PLANO — Two-year-old Christopher Saber moves his neck in the direction of his toy when he hears it make a noise.
It is a small step in a long road to recovery.
Christopher suffers from Shaken Baby Syndrome, an abusive head trauma where a child is violently shaken or hit in the head.
Christopher is blind, and may never speak or walk.
"I'm in a reality that my son is not going to run to me and say, 'I did good in school today,'" said his father, Danny Saber. "Running, talking, seeing, that is not going to happen... that is not to be his future."
Danny Saber is trying to raise awareness of the dangers that go along with shaking a small child.
Christopher Saber was seriously injured in July 2009, when, police say, caregiver Robert Lee Gonzales shook the infant because he was crying.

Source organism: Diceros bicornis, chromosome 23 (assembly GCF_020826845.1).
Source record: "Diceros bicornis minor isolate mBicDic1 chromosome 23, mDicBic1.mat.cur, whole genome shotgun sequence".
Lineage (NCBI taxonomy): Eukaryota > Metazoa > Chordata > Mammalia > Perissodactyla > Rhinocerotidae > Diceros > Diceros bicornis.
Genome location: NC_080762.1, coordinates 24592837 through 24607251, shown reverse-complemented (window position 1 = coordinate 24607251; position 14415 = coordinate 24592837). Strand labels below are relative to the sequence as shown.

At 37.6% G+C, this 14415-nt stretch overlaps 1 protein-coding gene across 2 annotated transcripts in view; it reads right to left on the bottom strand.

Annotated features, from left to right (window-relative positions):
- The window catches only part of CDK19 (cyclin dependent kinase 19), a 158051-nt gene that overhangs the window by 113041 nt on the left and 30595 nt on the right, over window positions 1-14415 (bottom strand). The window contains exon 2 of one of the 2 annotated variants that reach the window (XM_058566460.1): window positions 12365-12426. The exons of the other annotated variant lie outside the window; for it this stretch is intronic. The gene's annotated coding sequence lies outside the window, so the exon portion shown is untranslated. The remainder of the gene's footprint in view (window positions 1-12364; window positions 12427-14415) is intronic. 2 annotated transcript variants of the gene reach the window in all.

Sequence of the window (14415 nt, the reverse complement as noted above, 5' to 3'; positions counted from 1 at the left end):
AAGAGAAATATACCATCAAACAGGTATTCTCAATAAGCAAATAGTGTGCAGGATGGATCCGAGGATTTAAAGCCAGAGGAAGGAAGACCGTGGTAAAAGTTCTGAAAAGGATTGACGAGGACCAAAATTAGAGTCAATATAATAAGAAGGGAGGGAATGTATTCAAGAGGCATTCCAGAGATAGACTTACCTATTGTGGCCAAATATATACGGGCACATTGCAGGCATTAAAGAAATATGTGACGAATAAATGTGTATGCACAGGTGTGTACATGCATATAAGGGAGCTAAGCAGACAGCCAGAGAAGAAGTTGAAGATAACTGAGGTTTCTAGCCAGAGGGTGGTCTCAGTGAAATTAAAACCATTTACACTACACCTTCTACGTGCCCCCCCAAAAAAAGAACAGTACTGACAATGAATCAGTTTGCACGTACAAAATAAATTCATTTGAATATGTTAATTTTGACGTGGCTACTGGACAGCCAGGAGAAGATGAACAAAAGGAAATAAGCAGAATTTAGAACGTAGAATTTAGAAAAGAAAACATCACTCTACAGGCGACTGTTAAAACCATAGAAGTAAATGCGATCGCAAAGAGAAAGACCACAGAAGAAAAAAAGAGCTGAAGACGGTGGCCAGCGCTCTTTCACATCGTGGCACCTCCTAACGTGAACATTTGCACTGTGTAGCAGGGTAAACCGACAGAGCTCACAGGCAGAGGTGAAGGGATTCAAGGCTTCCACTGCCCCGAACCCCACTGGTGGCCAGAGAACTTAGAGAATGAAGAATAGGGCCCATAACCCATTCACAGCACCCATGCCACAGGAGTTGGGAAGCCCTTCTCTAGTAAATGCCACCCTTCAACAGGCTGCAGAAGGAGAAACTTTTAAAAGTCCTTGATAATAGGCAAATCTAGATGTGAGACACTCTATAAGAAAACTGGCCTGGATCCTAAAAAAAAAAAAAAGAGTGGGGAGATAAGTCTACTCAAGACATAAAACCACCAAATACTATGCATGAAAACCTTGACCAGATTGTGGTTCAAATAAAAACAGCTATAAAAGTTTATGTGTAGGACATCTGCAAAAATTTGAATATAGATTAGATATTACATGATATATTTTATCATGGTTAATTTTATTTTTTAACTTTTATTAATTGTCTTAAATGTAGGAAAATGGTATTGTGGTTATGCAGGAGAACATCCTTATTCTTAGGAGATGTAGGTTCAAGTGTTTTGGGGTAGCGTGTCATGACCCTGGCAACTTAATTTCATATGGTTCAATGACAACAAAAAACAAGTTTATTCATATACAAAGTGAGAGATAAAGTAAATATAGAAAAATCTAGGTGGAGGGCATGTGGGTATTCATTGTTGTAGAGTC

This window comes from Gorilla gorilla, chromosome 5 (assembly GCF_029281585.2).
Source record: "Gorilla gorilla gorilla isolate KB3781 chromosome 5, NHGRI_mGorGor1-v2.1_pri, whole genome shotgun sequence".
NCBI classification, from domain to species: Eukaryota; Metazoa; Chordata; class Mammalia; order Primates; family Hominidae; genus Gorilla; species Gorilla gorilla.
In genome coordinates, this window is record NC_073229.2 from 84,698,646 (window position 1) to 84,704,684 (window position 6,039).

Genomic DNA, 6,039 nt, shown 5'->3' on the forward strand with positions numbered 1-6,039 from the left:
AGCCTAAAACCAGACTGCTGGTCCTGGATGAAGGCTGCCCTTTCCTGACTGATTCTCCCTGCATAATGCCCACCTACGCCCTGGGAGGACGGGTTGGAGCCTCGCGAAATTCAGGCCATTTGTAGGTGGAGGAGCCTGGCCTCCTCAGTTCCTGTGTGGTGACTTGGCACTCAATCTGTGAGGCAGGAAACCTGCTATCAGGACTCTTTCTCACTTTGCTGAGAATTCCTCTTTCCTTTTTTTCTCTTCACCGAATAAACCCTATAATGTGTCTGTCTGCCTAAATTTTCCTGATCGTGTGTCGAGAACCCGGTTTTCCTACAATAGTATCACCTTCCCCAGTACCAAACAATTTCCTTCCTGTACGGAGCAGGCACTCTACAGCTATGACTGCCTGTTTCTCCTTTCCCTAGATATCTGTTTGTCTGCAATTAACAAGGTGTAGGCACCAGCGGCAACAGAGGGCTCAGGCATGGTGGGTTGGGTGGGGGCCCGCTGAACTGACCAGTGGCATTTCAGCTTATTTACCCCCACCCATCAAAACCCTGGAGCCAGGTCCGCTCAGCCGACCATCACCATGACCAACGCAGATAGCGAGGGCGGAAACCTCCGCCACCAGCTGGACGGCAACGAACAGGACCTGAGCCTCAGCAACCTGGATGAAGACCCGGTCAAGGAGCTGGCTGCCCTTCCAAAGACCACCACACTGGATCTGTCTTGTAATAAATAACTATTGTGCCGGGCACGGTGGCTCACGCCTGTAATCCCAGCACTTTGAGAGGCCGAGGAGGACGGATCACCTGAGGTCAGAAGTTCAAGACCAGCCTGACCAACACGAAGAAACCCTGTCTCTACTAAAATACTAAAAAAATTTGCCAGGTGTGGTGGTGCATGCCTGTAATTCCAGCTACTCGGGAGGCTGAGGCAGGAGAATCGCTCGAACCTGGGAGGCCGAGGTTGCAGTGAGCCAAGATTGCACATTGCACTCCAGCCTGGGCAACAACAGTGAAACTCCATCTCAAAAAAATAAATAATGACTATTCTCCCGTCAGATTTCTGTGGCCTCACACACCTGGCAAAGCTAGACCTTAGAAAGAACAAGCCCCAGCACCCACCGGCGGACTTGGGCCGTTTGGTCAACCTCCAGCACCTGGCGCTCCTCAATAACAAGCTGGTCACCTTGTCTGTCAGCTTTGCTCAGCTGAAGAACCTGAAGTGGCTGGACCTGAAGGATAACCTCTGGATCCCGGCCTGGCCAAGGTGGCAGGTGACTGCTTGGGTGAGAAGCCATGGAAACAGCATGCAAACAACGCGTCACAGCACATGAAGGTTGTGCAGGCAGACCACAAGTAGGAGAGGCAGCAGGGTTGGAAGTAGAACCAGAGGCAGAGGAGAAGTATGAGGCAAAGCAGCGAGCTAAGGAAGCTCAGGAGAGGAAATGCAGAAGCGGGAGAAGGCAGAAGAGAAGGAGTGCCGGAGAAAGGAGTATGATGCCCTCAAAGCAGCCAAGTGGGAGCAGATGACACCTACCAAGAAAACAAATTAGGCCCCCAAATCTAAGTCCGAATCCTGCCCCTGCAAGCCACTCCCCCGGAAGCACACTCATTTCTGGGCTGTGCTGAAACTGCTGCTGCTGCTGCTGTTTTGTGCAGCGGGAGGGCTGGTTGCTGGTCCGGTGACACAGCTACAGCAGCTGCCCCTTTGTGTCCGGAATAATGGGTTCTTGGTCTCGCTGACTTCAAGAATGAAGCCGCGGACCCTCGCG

Doctors say only 30 percent of Christopher's brain now functions, and his life expectancy is unknown.
"You don't have to be a criminal, you don't have to have a background... it's a rage," Danny Saber said.
Christopher is seen by nurses and therapists every day. They work on moving his body so it doesn't lock up, and on improving his speaking skills.
Christopher takes more than a dozen medications a day, and suffers from 25 seizures a week.
For his father, who gained custody of him this year, caring for Christopher has become a full-time job. "He's my only son; I don't have another kid," he said.
It is something that takes only a few seconds to happen, but shaking a child can have a lifelong impact on him and his family.
For more information about Shaken Baby Syndrome, visit the Shaken Baby Alliance Web site.